Unlike most works that approach the topic of women in the Fourth Gospel from a historical-critical perspective, The Women in the Life of the Bridegroom visits it from a historical-literary perspective, illustrating how a first- century reader world have understood the characterizations of the women.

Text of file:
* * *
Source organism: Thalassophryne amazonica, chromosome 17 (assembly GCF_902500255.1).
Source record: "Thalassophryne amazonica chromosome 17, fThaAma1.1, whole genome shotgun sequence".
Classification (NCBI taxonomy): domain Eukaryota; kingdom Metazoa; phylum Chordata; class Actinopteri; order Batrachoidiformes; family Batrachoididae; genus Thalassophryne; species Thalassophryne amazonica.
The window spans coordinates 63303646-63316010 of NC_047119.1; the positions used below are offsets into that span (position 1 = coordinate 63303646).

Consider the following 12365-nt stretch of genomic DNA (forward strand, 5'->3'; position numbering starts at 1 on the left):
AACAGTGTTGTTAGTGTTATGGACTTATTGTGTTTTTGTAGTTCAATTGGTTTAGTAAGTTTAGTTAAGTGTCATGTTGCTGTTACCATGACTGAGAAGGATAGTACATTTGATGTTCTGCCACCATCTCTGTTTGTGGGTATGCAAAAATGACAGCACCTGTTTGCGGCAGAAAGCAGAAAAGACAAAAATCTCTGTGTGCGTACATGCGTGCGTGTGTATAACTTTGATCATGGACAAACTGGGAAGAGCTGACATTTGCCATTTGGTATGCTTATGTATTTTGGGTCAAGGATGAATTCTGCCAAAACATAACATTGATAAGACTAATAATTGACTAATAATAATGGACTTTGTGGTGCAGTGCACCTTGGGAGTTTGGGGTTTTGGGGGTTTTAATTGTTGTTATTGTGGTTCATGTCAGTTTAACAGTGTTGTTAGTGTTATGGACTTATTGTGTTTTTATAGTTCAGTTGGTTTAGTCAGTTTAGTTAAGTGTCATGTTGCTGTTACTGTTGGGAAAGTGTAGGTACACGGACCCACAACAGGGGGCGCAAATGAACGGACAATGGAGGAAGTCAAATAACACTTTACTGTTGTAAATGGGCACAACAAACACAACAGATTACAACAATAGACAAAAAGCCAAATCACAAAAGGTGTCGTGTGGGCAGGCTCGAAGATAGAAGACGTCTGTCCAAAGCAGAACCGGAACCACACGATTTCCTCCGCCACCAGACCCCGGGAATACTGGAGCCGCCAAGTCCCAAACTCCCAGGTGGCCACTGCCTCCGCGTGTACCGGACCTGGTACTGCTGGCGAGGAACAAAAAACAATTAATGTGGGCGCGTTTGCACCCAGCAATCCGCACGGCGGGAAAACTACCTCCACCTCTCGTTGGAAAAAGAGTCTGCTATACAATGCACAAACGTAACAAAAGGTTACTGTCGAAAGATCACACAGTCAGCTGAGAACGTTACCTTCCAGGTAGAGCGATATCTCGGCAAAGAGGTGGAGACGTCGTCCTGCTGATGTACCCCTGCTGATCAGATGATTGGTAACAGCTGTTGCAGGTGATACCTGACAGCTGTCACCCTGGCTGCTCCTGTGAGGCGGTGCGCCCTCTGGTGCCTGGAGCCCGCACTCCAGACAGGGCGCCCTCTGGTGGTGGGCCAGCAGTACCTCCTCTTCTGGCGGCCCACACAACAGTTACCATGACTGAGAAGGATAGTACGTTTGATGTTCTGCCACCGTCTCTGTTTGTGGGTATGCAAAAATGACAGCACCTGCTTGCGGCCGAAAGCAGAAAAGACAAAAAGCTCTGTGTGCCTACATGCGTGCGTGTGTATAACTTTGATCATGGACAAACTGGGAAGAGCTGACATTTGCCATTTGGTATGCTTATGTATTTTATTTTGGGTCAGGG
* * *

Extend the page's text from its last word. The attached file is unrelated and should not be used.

This book sheds new light on the women in the Fourth Gospel. Unlike most works that approach the topic from a historical-critical perspective, this book approaches the topic from a historical-literary perspective and attempts to illustrate for the modern reader how a first-century reader would have understood the characterizations of the women, given first-century cultural and literary norms and the theology of the implied author. The thesis of this book is that the primary purpose of the women in the Fourth Gospel is to support the portrayal of Jesus as the Messianic Bridegroom and further the plot of Jesus' giving the people the power to become children of God (John 1:12). This historical-literary analysis exposes a highly androcentric and patriarchal text, which leads the author in the end to question current assumptions that behind the text exists a community or school whose egalitarianism extended to women.
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